This movie is built on the crass stereotyping of national, regional, and personal characteristics: all Germans are heal-clicking former Nazis; Communists on the surface are dedicated ideologists but really crave a life of Western decadence; American southerners (men) are right-wing imbeciles navigating the complexities of life on a few cherished prejudices; young American (southern) women are insatiable nymphomaniacs (is that redundant?); and James Cagney is a one-dimensional actor. Such an underpinning for a movie would not seem, at first glance, to offer much promise. But the one-dimensional acting style of Cagney, which ruined Love Me or Leave Me (the movie with Doris Day based on the life of Ruth Etting), is perfect for this manic-paced farce. For nearly the entire movie, Cagney unleashes a barrage of breathless monologues, simultaneously exhausting and amazing the viewer.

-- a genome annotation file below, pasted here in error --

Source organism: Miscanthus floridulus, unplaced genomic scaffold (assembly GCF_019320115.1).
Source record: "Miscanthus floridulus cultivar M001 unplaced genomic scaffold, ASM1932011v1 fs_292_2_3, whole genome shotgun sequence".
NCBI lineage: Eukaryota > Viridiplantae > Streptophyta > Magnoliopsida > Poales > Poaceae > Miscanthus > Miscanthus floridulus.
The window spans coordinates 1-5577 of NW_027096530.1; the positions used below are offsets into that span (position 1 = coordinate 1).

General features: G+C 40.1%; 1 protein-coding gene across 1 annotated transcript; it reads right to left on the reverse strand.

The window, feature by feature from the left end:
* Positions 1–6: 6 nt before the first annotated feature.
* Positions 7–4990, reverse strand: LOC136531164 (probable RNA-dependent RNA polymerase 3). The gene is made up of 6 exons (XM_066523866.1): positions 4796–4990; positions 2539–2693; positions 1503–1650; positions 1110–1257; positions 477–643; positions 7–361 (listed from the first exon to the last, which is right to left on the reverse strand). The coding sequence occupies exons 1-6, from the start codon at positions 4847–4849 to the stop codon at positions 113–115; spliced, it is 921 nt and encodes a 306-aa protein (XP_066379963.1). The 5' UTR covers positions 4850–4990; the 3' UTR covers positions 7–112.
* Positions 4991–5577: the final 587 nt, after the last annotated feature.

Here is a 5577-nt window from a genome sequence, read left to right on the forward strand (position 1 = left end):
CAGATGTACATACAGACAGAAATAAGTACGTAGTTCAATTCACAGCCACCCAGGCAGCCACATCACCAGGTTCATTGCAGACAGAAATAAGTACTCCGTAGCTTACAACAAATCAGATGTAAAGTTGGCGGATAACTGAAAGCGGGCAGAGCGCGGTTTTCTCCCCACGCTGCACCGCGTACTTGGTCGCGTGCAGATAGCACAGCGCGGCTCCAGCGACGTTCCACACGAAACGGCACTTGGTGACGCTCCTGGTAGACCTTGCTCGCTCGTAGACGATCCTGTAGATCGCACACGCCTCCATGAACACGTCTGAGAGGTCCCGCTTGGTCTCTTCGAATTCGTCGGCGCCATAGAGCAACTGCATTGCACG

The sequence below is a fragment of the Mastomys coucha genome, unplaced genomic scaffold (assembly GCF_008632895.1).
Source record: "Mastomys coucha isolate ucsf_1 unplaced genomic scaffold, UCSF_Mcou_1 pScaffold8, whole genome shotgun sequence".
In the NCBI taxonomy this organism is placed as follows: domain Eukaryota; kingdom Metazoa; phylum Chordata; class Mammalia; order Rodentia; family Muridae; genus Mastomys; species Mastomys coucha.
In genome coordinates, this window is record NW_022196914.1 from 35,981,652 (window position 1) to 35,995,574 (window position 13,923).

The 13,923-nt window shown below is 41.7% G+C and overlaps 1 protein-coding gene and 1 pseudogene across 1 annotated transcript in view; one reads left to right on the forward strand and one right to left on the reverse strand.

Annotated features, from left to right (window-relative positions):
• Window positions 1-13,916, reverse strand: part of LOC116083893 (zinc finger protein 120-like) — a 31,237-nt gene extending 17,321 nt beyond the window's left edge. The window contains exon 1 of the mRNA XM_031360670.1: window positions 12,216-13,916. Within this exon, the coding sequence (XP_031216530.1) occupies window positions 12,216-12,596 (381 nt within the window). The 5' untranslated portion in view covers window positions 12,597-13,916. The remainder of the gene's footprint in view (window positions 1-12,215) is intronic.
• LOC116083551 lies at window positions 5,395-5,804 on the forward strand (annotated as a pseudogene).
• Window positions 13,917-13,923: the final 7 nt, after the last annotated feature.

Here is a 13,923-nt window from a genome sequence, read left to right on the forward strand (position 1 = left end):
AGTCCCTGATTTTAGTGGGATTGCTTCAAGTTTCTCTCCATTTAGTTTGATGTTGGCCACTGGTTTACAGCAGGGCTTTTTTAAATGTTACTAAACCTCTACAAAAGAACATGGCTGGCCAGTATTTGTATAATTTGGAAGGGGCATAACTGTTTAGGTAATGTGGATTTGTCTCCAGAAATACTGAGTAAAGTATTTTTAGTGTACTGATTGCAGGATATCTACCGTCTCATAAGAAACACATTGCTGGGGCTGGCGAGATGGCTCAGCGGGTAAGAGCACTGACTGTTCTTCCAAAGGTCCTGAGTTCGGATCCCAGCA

That the movie is a farce does not mean it lacks a serious side. The stereotypes are so rigid, and played so extravagantly, that it is hard to escape the conclusion that the movie is designed to outrage those insulted (especially southerners) and mock anyone who agrees with the stereotypes. Cagney himself is mocked by an MP who does a Cagney imitation in response to one of Cagney's imperious orders. On another level, the movie can be seen as a critique of censorship. In the Soviet Union, all film had to toe the Communist ideological line. If the same standard were applied to US movies by US censors, the result might well be something like One, Two, Three. And indeed, to ideological purists the world is as simple as one, two, three.